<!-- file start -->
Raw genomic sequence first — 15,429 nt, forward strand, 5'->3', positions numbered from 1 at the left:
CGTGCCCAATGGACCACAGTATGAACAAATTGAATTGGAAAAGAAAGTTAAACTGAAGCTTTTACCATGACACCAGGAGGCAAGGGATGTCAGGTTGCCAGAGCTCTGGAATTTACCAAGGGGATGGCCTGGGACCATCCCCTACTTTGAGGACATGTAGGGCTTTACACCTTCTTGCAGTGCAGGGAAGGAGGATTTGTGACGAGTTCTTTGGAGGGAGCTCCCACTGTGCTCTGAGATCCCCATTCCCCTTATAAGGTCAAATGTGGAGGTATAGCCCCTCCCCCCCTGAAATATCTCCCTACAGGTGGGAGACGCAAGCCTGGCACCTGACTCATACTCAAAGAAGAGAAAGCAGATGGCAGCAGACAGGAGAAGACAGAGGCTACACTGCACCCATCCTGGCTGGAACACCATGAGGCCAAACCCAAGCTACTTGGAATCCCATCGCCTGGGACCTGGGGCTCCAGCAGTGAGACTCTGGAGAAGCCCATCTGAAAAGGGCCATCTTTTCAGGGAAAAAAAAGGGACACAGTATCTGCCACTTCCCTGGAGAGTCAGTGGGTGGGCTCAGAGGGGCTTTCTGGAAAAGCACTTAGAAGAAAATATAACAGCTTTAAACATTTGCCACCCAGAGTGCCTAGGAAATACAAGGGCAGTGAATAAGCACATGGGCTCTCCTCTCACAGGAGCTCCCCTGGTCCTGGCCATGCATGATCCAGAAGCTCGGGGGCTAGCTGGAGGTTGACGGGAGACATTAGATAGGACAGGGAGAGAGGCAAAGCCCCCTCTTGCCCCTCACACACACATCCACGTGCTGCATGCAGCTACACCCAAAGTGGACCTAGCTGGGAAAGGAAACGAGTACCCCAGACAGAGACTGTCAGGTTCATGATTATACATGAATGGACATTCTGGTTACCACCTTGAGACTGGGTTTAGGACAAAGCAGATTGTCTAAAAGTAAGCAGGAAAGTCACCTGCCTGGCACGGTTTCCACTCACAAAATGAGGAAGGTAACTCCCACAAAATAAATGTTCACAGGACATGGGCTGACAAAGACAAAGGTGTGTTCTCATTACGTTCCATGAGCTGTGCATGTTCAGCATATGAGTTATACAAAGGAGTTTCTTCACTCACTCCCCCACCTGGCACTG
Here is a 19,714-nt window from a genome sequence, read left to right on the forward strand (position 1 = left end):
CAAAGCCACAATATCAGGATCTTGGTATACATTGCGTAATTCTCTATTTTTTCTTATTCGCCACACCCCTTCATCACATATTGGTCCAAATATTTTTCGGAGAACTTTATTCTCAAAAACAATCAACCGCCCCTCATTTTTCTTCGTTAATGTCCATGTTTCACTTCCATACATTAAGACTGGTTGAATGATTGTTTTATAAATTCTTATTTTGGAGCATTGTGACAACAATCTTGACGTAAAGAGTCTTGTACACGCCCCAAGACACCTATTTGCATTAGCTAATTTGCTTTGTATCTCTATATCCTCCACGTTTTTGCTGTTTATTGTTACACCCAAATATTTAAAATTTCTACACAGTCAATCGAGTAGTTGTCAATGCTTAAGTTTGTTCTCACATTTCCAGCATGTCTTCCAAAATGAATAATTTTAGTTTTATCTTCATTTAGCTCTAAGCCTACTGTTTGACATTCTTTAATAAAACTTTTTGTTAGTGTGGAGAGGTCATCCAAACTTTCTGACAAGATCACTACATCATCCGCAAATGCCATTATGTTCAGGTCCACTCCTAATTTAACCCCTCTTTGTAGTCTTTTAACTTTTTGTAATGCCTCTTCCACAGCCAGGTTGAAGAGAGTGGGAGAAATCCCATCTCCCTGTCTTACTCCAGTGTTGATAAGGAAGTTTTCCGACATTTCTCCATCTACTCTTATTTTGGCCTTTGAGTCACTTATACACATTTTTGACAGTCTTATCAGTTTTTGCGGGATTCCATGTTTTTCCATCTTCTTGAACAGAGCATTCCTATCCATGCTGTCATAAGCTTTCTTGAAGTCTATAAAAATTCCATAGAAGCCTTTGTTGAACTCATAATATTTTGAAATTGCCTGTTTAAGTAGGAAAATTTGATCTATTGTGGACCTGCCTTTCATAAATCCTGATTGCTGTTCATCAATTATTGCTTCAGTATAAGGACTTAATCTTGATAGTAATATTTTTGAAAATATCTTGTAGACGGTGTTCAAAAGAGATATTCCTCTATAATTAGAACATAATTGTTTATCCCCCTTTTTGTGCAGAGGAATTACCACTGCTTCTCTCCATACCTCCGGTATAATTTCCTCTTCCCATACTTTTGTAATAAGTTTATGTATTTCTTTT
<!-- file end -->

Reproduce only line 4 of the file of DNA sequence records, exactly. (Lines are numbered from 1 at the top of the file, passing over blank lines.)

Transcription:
CAAAGCCACAATATCAGGATCTTGGTATACATTGCGTAATTCTCTATTTTTTCTTATTCGCCACACCCCTTCATCACATATTGGTCCAAATATTTTTCGGAGAACTTTATTCTCAAAAACAATCAACCGCCCCTCATTTTTCTTCGTTAATGTCCATGTTTCACTTCCATACATTAAGACTGGTTGAATGATTGTTTTATAAATTCTTATTTTGGAGCATTGTGACAACAATCTTGACGTAAAGAGTCTTGTACACGCCCCAAGACACCTATTTGCATTAGCTAATTTGCTTTGTATCTCTATATCCTCCACGTTTTTGCTGTTTATTGTTACACCCAAATATTTAAAATTTCTACACAGTCAATCGAGTAGTTGTCAATGCTTAAGTTTGTTCTCACATTTCCAGCATGTCTTCCAAAATGAATAATTTTAGTTTTATCTTCATTTAGCTCTAAGCCTACTGTTTGACATTCTTTAATAAAACTTTTTGTTAGTGTGGAGAGGTCATCCAAACTTTCTGACAAGATCACTACATCATCCGCAAATGCCATTATGTTCAGGTCCACTCCTAATTTAACCCCTCTTTGTAGTCTTTTAACTTTTTGTAATGCCTCTTCCACAGCCAGGTTGAAGAGAGTGGGAGAAATCCCATCTCCCTGTCTTACTCCAGTGTTGATAAGGAAGTTTTCCGACATTTCTCCATCTACTCTTATTTTGGCCTTTGAGTCACTTATACACATTTTTGACAGTCTTATCAGTTTTTGCGGGATTCCATGTTTTTCCATCTTCTTGAACAGAGCATTCCTATCCATGCTGTCATAAGCTTTCTTGAAGTCTATAAAAATTCCATAGAAGCCTTTGTTGAACTCATAATATTTTGAAATTGCCTGTTTAAGTAGGAAAATTTGATCTATTGTGGACCTGCCTTTCATAAATCCTGATTGCTGTTCATCAATTATTGCTTCAGTATAAGGACTTAATCTTGATAGTAATATTTTTGAAAATATCTTGTAGACGGTGTTCAAAAGAGATATTCCTCTATAATTAGAACATAATTGTTTATCCCCCTTTTTGTGCAGAGGAATTACCACTGCTTCTCTCCATACCTCCGGTATAATTTCCTCTTCCCATACTTTTGTAATAAGTTTATGTATTTCTTTT